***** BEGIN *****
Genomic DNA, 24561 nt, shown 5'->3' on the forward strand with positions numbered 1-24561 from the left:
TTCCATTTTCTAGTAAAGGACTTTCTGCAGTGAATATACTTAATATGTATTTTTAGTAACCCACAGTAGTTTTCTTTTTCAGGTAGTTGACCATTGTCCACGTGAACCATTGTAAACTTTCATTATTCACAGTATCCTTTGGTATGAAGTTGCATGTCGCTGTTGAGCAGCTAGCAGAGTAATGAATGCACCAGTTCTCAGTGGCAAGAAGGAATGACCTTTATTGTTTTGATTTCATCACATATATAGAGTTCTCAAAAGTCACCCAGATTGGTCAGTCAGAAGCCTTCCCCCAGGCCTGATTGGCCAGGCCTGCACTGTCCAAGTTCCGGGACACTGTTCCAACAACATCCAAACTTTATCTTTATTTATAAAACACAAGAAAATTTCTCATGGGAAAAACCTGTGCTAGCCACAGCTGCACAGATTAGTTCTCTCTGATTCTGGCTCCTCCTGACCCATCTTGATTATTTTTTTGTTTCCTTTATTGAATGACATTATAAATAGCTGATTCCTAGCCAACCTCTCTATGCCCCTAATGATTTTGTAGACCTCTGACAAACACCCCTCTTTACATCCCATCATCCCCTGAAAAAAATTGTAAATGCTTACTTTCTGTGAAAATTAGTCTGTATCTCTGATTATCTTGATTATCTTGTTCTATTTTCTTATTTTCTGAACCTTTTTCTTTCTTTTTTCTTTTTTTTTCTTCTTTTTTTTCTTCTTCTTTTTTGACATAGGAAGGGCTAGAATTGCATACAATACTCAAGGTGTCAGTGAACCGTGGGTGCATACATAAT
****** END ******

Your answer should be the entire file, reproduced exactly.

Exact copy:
Genomic DNA, 24561 nt, shown 5'->3' on the forward strand with positions numbered 1-24561 from the left:
TTCCATTTTCTAGTAAAGGACTTTCTGCAGTGAATATACTTAATATGTATTTTTAGTAACCCACAGTAGTTTTCTTTTTCAGGTAGTTGACCATTGTCCACGTGAACCATTGTAAACTTTCATTATTCACAGTATCCTTTGGTATGAAGTTGCATGTCGCTGTTGAGCAGCTAGCAGAGTAATGAATGCACCAGTTCTCAGTGGCAAGAAGGAATGACCTTTATTGTTTTGATTTCATCACATATATAGAGTTCTCAAAAGTCACCCAGATTGGTCAGTCAGAAGCCTTCCCCCAGGCCTGATTGGCCAGGCCTGCACTGTCCAAGTTCCGGGACACTGTTCCAACAACATCCAAACTTTATCTTTATTTATAAAACACAAGAAAATTTCTCATGGGAAAAACCTGTGCTAGCCACAGCTGCACAGATTAGTTCTCTCTGATTCTGGCTCCTCCTGACCCATCTTGATTATTTTTTTGTTTCCTTTATTGAATGACATTATAAATAGCTGATTCCTAGCCAACCTCTCTATGCCCCTAATGATTTTGTAGACCTCTGACAAACACCCCTCTTTACATCCCATCATCCCCTGAAAAAAATTGTAAATGCTTACTTTCTGTGAAAATTAGTCTGTATCTCTGATTATCTTGATTATCTTGTTCTATTTTCTTATTTTCTGAACCTTTTTCTTTCTTTTTTCTTTTTTTTTCTTCTTTTTTTTCTTCTTCTTTTTTGACATAGGAAGGGCTAGAATTGCATACAATACTCAAGGTGTCAGTGAACCGTGGGTGCATACATAAT